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The acquisition of antimicrobial resistance (AR) genes has rendered important pathogens nearly or fully unresponsive to antibiotics. It has been suggested that pathogens acquire AR traits from the gut microbiota, which collectively serve as a global reservoir for AR genes conferring resistance to all classes of antibiotics. However, only a subset of AR genes confers resistance to clinically relevant antibiotics, and, although these AR gene profiles are well-characterized for common pathogens, less is known about their taxonomic associations and transfer potential within diverse members of the gut microbiota. We examined a collection of 14,850 human metagenomes and 1666 environmental metagenomes from 33 countries, in addition to nearly 600,000 isolate genomes, to gain insight into the global prevalence and taxonomic range of clinically relevant AR genes. We find that several of the most concerning AR genes, such as those encoding the cephalosporinase
CTX-Mand carbapenemases KPC, IMP, NDM, and VIM, remain taxonomically restricted to Proteobacteria. Even cfiA, the most common carbapenemase gene within the human gut microbiome, remains tightly restricted to Bacteroides, despite being found on a mobilizable plasmid. We confirmed these findings in gut microbiome samples from India, Honduras, Pakistan, and Vietnam, using a high-sensitivity single-cell fusion PCR approach. Focusing on a set of genes encoding carbapenemases and cephalosporinases, thus far restricted to Bacteroidesspecies, we find that few mutations are required for efficacy in a different phylum, raising the question of why these genes have not spread more widely. Overall, these data suggest that globally prevalent, clinically relevant AR genes have not yet established themselves across diverse commensal gut microbiota.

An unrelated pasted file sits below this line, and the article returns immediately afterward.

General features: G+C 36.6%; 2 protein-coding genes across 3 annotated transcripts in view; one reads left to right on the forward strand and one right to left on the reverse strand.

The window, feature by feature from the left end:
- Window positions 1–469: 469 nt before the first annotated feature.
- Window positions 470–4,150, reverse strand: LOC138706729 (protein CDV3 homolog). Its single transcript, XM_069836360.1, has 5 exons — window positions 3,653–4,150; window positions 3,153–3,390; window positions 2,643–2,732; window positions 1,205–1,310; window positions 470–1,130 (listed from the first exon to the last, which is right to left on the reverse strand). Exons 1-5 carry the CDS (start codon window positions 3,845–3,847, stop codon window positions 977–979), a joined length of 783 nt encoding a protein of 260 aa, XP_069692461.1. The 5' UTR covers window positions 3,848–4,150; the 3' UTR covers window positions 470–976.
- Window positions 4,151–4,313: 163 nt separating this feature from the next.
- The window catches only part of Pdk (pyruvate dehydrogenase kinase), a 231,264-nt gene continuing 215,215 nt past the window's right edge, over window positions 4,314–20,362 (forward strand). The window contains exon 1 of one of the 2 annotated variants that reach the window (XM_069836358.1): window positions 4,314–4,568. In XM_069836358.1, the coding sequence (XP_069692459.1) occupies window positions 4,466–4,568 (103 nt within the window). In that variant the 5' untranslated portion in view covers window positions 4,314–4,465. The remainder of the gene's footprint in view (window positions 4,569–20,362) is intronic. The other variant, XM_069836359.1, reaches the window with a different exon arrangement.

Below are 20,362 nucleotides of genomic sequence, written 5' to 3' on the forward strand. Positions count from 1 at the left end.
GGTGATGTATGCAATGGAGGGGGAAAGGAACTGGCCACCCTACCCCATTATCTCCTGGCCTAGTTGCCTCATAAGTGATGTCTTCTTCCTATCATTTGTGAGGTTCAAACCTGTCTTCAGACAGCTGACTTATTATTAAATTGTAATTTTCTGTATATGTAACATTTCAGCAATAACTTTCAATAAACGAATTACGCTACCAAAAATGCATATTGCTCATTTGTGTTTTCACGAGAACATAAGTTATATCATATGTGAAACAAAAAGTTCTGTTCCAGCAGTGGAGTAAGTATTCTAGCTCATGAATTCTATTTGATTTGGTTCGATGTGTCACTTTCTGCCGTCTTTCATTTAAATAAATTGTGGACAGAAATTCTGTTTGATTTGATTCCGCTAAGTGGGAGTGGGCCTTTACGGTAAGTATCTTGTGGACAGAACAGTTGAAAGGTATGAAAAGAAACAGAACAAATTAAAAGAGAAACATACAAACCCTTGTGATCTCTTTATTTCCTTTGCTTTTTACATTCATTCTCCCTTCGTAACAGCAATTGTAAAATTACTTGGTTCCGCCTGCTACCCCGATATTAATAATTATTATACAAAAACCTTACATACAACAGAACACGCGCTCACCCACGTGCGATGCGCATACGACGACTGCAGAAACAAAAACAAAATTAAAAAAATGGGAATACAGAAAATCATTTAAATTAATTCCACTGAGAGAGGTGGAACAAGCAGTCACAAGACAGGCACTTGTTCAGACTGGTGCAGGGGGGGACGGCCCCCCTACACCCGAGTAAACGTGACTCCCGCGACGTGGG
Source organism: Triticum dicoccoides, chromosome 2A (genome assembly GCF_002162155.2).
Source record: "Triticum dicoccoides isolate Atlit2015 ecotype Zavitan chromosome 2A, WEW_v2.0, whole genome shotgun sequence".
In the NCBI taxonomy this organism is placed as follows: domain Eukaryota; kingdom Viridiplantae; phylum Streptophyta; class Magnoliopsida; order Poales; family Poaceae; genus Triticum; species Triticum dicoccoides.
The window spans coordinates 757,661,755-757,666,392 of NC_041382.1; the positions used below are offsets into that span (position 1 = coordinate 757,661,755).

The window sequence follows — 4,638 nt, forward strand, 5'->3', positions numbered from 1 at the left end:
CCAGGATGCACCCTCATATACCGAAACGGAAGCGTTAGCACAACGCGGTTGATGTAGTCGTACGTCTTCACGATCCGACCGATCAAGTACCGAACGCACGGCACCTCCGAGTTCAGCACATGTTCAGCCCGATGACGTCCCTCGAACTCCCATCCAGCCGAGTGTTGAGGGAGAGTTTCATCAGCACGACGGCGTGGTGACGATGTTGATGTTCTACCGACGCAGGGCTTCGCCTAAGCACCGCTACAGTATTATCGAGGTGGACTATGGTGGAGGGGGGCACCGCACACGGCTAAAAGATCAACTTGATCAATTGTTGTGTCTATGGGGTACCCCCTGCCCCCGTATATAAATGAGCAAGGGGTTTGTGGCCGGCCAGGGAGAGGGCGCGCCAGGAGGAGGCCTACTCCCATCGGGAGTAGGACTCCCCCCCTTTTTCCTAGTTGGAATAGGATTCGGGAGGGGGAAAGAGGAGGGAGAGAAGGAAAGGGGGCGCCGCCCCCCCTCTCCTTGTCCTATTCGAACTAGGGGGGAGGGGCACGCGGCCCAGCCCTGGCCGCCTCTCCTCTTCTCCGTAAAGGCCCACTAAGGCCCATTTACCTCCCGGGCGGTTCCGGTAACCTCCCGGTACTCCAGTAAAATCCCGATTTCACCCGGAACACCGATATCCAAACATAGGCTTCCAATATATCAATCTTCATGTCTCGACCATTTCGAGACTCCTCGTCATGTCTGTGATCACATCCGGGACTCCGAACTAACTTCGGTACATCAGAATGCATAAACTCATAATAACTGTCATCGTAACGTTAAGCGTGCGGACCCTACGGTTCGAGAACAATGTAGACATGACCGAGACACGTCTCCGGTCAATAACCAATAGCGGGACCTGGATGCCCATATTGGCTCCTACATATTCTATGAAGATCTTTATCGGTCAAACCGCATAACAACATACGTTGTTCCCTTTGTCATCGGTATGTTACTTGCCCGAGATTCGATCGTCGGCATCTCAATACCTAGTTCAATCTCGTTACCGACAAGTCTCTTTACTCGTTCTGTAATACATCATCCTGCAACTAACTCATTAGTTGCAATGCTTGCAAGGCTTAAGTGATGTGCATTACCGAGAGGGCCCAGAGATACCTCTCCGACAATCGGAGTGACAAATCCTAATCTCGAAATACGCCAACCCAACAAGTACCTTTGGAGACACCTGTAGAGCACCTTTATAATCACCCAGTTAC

Staphylococcus aureus are human facultative pathogenic bacteria and can be found as contaminants in the environment. The aim of our study was to determine whether methicillin-resistant Staphylococcus aureus (MRSA) and methicillin-susceptible S. aureus (MSSA) isolated from coastal beach and river waters, anchialine pools, sand, and wastewater on the island of Hawaiʻi, Hawaiʻi, are a potential health risk. Samples were collected from three regions on Hawaiʻi Island from July to December 2020 during the COVID-19 pandemic and were characterized using whole-genome sequencing (WGS). From WGS data, multilocus sequence typing (MLST), SCCmec type, antimicrobial resistance genes, virulence factors, and plasmids were identified. Of the 361 samples, 98.1% were positive for Staphylococcus spp. and 7.2% were S. aureus positive (n = 26); nine MRSA and 27 MSSA strains were characterized; multiple isolates were chosen from the same sample in two sand and seven coastal beach water samples. The nine MRSA isolates were multi-drug resistant (6–9 genes) sequence type (ST) 8, clonal complex (CC) 8, SCCmec type IVa (USA300 clone), and were clonally related (0–16 SNP differences), and carried 16–19 virulence factors. The 27 MSSA isolates were grouped into eight CCs and 12 STs. Seventy-eight percent of the MSSA isolates carried 1–5 different antibiotic resistance genes and carried 5–19 virulence factors. We found S. aureus in coastal beach and river waters, anchialine pools, and sand at locations with limited human activity on the island of Hawaiʻi. This may be a public health hazard.more » « less